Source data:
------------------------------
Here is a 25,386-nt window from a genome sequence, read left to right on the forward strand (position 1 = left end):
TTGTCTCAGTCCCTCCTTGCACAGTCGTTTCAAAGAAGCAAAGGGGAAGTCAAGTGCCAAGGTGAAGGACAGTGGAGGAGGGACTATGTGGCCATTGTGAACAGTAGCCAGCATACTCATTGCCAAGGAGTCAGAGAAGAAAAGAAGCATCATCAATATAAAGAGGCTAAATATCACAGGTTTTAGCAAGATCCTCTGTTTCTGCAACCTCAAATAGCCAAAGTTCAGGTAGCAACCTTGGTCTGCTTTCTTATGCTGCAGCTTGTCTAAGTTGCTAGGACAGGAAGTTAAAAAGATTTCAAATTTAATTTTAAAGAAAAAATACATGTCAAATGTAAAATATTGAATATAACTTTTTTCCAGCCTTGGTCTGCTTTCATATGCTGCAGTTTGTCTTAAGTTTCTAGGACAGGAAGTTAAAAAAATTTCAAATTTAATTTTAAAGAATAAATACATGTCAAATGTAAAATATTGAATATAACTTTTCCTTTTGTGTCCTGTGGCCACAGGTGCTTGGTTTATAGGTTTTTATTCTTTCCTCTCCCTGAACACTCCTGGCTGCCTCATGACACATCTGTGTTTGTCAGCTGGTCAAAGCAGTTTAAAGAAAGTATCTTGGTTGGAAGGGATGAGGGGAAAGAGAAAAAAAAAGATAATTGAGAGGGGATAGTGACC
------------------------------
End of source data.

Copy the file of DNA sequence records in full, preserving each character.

Here is a 25,386-nt window from a genome sequence, read left to right on the forward strand (position 1 = left end):
TTGTCTCAGTCCCTCCTTGCACAGTCGTTTCAAAGAAGCAAAGGGGAAGTCAAGTGCCAAGGTGAAGGACAGTGGAGGAGGGACTATGTGGCCATTGTGAACAGTAGCCAGCATACTCATTGCCAAGGAGTCAGAGAAGAAAAGAAGCATCATCAATATAAAGAGGCTAAATATCACAGGTTTTAGCAAGATCCTCTGTTTCTGCAACCTCAAATAGCCAAAGTTCAGGTAGCAACCTTGGTCTGCTTTCTTATGCTGCAGCTTGTCTAAGTTGCTAGGACAGGAAGTTAAAAAGATTTCAAATTTAATTTTAAAGAAAAAATACATGTCAAATGTAAAATATTGAATATAACTTTTTTCCAGCCTTGGTCTGCTTTCATATGCTGCAGTTTGTCTTAAGTTTCTAGGACAGGAAGTTAAAAAAATTTCAAATTTAATTTTAAAGAATAAATACATGTCAAATGTAAAATATTGAATATAACTTTTCCTTTTGTGTCCTGTGGCCACAGGTGCTTGGTTTATAGGTTTTTATTCTTTCCTCTCCCTGAACACTCCTGGCTGCCTCATGACACATCTGTGTTTGTCAGCTGGTCAAAGCAGTTTAAAGAAAGTATCTTGGTTGGAAGGGATGAGGGGAAAGAGAAAAAAAAAGATAATTGAGAGGGGATAGTGACC